Audio news for January 10th to January 16th, 2010


Welcome to the Audio News from Archaeologica!  I'm Laura Kelley and these are the headlines in archaeological and historical news for January 10th to January 16th, 2010.


Alexander the Great worn linen armor


In our first story, we learn that Alexander the Great and his soldiers might have worn the ancient equivalent of Kevlar armor.  New research presented at the annual meeting of the Archaeological Institute of America suggests that Alexander and his men protected themselves with linothorax, a type of body armor made by laminating layers of linen.

According to Gregory Aldrete, professor at the University of Wisconsin-Green Bay, linothorax is somewhat of a mystery since, due to the perishable nature of the material, no examples have survived.  Nevertheless, Aldrede and his co-investigator Scott Bartell discovered that ancient records frequently mention it.  He noted that currently they have 27 descriptions by 18 different ancient authors and nearly 700 visual images on objects ranging from Greek vases to Etruscan temple reliefs.  He says this indicates that this type of linen armor thrived as a form of body protection for nearly 1,000 years, and that a wide variety of ancient Mediterranean civilizations used it.

The main visual evidence for Alexander wearing linothorax is the so-called "Alexander Mosaic" from Pompeii, in which the Macedonian king is depicted with this type of armor.  In his "Life of Alexander," the Greek historian Plutarch states that Alexander wore a breastplate of folded or doubled linen at the Battle of Gaugamela in 331 BC.  That battle was a huge victory for the Greeks and led to the fall of the Achaemenid (Ah-kuh-MEHN-id) Empire.

According to the researchers, additional evidence suggests that linen breastplates were standard equipment in the Macedonian army.  When Alexander was in India, and received 25,000 new suits of armor for his army, he ordered the old worn-out suits burned.  This would only make sense if they had been made of fabric rather than metal.

In order to determine how wearable and effective this armor was in protecting its wearer, Aldrete and Bartell reconstructed several complete sets of linen armor using only material that was available in the ancient world.  They made the armor from flax plants that were grown, harvested and processed, spun and woven by hand.  For the glue, investigators chose to work with two simple glues that would have been readily available: glue made from the skins of rabbits and another from flax seeds.   Tests included shooting the linen with arrows and hitting it with a variety of weapons including swords, axes and spears.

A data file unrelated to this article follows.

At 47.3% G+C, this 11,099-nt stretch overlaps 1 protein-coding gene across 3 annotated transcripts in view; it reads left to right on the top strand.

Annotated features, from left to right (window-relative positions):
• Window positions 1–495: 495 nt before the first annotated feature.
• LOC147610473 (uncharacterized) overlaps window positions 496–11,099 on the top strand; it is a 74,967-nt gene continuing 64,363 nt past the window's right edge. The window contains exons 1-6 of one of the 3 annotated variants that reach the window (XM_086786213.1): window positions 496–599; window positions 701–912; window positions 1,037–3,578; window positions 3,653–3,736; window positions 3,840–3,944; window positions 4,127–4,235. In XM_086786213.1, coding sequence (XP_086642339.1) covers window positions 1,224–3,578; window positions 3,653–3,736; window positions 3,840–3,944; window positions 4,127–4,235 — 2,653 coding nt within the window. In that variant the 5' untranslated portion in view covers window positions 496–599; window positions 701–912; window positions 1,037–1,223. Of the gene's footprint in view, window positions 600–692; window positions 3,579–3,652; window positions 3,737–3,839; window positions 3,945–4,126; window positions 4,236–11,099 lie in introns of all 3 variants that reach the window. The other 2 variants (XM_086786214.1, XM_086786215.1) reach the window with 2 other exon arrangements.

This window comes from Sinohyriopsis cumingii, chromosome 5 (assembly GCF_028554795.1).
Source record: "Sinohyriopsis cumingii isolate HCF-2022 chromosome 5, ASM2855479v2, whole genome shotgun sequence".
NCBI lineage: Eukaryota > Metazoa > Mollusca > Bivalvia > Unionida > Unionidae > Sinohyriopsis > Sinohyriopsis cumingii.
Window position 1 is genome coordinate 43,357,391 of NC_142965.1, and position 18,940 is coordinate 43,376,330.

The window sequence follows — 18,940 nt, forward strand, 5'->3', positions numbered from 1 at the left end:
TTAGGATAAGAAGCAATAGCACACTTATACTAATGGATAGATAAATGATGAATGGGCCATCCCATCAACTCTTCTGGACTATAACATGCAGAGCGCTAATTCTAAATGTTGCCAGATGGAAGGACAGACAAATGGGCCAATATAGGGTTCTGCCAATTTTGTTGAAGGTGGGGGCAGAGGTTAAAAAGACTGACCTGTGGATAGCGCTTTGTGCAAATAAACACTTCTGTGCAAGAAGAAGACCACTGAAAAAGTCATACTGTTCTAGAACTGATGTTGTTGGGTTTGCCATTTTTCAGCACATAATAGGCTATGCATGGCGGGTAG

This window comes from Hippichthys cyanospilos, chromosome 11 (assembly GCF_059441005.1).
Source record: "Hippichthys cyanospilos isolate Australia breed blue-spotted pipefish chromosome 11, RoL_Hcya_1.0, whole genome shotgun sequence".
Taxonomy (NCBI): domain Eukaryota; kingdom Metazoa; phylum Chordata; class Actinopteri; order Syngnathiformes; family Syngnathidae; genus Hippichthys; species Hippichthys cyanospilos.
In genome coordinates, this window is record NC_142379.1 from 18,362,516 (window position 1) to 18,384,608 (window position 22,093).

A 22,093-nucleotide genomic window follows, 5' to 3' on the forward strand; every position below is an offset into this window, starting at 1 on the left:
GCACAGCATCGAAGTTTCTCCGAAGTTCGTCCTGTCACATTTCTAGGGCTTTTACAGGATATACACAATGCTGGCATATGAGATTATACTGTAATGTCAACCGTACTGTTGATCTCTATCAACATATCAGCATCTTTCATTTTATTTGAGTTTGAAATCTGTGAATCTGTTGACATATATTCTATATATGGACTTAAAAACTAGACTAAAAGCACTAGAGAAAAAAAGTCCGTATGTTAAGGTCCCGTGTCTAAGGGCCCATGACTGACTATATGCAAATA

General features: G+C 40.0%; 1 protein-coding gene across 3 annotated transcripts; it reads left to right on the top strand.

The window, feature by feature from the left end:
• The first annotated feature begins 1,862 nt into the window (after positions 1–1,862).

The controlled experiments dispelled the myth that armor made out of cloth must have been inferior to metal.  In fact, the laminated layers function like an ancient version of modern Kevlar armor, using the flexibility of the fabric to disperse the force of the incoming arrow.  According to Heidi Sherman, linen expert and professor of history at the University of Wisconsin-Green Bay, we cannot know with complete certainty how close the model is to the linen armor used by Alexander the Great's army, but several layers of fused linen can indeed withstand quite a rigorous battering.  Such armor would have provided ample protection under rather extreme conditions.


Mayan monument depicts victorious ruler


Now we go to the archaeological area of Lagartero in the southern Mexican state of Chiapas, where archaeologists have unearthed an intact 1000-year-old stela with the sculpted image of a Mayan ruler.

According to the National Anthropology and History Institute, the bas-relief shows the profiled image of a Mayan ruler dressed in a loincloth bound with a sash, and wearing sandals and a feather headdress.  He is standing over a bench holding a bag of incense in one hand.  At his feet, a smaller person with his torso opened lies on his back.  The Mayans used this image as a sign of sacrifice or of conquest.

Researchers discovered the stela while exploring a rectangular stone casket that people had plundered in pre-Columbian times.  The archaeologists also found a pair of large earthenware pots, one of which contained a smaller, unbroken pot.  Together with these ceramics, they discovered a polychrome plate and a black vase with a lid that contained offerings of jade objects, including two earflaps, a jointed turtle and a beaded necklace.